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The first five minutes are the most crucial. They can make or break you. Every double-tap, every comment, every DM in these first few minutes determines the fate of your post. Or at least that’s what the Instagrammers say.
To get engagement in those first five minutes, you need people mobilized to respond to your content. You need, in other words, fans: people who pay such close attention to what you post and when you post it that they’re ready to comment the second you put something up. But for a young blogger, finding fans is the hardest part — unless, of course, she fakes it.
That’s where Instagram pods come in. An Instagram pod is a group of (hopefully) like-minded creators who agree to comment on and like one another’s work in the hopes of boosting its visibility. Right now, Instagram pods are still underground. “I don’t think it’s that widespread,” Amanda Schulze, the founder of the Be Well Squad, which focuses on health, wellness, skincare, and nutrition, says. But pods are certainly growing. Amanda’s group has almost 100 people in it, split into six groups that function as pods or squads. “I’m really passionate about women entrepreneurs and community and connecting people,” she says. “I realized I’d love to do that for a space I’m also really passionate about.”
Bloggers who focus on fashion, for instance, might join a comment pod based on a style, or a particular brand, or simply on a color that permeates their content. Inside Facebook groups, text chains, and Instagram DMs, Instagram users are trying to game the algorithm to get views, and along the way they’re creating communities reminiscent of the early days of blogging.
Instagram pods spread by word of mouth. Every pod member I spoke to said they’d learned about their group from a friend or a Facebook group of like-minded bloggers. InstaRevealed, which creates guides to increasing your popularity on the app, runs many of these Instagram pods. The site was created by Liz Dean and Teri Didjurgis, and it has more than 225 niche pods. One blogger told me when she joined Dean and Didjurgis’s Facebook group in September 2015 it had about 300 members. Today, more than 20,000 people have joined. Similarly, many users find their pods through the Rising Tide Society’s Facebook group, a closed group for creative entrepreneurs, where new pods are announced every day. For the most part, the growth of these groups of creators has been organic and rapid. They’ve existed for fewer than two years.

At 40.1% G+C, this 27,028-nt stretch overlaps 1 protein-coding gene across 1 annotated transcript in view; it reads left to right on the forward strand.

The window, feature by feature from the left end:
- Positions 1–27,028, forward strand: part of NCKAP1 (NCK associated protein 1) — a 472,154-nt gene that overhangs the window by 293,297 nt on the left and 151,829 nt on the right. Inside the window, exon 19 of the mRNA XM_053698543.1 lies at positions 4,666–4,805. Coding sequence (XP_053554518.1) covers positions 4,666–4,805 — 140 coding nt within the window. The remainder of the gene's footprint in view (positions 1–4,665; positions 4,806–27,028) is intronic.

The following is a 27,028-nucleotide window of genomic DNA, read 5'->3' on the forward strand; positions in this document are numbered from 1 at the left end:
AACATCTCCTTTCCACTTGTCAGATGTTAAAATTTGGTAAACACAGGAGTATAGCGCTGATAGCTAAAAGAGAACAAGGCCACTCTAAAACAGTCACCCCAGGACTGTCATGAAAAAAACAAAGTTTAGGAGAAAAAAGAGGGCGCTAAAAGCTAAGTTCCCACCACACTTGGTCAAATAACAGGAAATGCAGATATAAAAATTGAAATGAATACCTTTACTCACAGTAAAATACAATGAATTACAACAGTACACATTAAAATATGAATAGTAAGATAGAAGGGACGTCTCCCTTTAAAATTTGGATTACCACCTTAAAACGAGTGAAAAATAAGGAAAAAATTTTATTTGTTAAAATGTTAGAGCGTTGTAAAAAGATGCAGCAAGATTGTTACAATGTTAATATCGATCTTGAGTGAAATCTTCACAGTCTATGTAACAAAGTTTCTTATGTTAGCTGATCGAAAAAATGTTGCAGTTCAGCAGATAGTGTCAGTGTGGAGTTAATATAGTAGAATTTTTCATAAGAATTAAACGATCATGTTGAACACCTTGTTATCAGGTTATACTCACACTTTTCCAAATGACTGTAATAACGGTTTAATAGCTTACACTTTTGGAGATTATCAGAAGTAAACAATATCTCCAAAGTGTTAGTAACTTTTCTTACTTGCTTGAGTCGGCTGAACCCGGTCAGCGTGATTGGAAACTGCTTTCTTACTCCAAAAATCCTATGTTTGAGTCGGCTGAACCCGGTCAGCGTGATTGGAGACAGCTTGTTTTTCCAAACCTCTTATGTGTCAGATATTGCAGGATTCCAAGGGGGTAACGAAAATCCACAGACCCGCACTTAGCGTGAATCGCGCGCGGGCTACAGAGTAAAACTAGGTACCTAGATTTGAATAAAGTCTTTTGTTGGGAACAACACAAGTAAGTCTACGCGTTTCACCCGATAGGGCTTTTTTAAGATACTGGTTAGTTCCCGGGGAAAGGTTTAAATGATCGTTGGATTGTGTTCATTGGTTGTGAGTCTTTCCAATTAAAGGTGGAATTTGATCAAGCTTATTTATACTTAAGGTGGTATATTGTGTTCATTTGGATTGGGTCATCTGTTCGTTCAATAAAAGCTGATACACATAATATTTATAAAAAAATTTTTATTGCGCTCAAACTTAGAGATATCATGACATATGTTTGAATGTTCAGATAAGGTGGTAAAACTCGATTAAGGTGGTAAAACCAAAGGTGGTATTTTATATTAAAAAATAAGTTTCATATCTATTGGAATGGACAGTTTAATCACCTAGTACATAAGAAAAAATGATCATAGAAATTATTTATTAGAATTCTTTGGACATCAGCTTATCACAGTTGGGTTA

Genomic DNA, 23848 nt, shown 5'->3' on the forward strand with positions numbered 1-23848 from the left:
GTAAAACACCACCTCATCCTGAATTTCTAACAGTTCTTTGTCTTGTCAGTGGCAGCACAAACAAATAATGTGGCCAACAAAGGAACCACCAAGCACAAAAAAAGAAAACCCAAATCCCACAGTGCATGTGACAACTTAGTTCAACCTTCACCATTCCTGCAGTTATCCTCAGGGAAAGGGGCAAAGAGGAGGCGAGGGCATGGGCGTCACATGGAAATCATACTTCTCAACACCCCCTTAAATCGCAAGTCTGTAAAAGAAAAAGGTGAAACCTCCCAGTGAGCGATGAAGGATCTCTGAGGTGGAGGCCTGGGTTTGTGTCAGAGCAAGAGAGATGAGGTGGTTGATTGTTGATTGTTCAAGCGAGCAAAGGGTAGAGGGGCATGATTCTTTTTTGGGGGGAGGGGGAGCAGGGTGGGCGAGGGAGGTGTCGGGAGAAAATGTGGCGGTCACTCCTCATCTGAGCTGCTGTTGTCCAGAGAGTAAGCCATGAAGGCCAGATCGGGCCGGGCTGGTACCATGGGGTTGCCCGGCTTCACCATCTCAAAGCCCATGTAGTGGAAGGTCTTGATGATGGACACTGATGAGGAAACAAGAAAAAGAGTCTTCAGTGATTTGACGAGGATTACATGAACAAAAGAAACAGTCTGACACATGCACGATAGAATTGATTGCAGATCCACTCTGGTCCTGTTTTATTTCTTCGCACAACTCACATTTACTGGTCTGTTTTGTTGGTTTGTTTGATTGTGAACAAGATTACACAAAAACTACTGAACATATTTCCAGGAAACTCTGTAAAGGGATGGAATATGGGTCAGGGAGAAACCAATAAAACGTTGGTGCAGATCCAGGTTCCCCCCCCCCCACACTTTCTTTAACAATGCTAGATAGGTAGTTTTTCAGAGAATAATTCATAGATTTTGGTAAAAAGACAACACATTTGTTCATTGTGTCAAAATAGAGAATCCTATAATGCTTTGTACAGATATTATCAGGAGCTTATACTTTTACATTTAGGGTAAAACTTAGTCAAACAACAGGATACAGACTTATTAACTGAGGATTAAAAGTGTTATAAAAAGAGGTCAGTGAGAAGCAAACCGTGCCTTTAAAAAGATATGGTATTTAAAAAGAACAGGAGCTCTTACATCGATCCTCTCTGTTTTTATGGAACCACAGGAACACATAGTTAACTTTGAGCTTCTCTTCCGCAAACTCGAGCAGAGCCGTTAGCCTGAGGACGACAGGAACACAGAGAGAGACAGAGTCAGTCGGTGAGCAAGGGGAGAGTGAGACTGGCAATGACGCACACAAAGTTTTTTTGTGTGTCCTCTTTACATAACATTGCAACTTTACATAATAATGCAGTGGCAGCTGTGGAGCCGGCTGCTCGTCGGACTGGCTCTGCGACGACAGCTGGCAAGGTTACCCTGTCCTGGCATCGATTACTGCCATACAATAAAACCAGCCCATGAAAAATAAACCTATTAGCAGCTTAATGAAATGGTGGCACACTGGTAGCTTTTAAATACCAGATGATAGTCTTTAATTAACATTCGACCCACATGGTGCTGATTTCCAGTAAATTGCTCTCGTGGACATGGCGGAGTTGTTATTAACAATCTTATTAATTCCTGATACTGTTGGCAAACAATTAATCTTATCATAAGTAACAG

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Until the update in March 2016, how Instagram worked was very straightforward: Posts appeared in chronological order in each user’s timeline. In this way, Instagram was pure, as far as social apps go. But in March of 2016, the game changed for Instagrammers. Suddenly an algorithm determined how high up a post appeared on a user’s feed, and a brand-new page with random content called “Explore” appeared. Many Instagrammers think that by joining a pod and getting more engagement on their posts, their content will rise above other pictures on users’ feeds. Several social-media strategists, however, say this is not the case.
“People think pods work because they do work on Facebook,” Jenn Herman, a social media strategist, says. “And people assume the Instagram algorithm is the same as it is on Facebook... which it's not. To ‘beat’ the algorithm on Instagram requires better content, a selective posting schedule, [...] good captions, and effective calls-to-action.” And the way the algorithm determines “good content” is based on which content gets a response from viewers in the form of likes, comments, and shares. In other words, there’s no quick fix, according to Herman.
That’s because Instagram’s algorithm is individualized based on the engagement habits of each user. If I heart all of my best friend’s posts, her stuff pops up at the top of my feed. No amount of engagement on a post will cause it to jump to the top of my personal feed. Where the pods might work, though, is in the mysterious Explore tab.
“Posts are selected automatically based on things like the people you follow or the posts you like,” an Instagram Help post titled “How are photos and videos chosen for Search & Explore?” explains. But it doesn’t reveal how, exactly, those posts are selected automatically. If I like 100 photos of golden retrievers, for example, my Search & Explore page will probably be filled with golden retrievers. But how does the service choose which golden retriever pictures it gives me? No one knows, really, and Instagram did not respond to requests for comment. But most Instagram pod members think that good engagement on a post can’t hurt a post’s chances at making the page.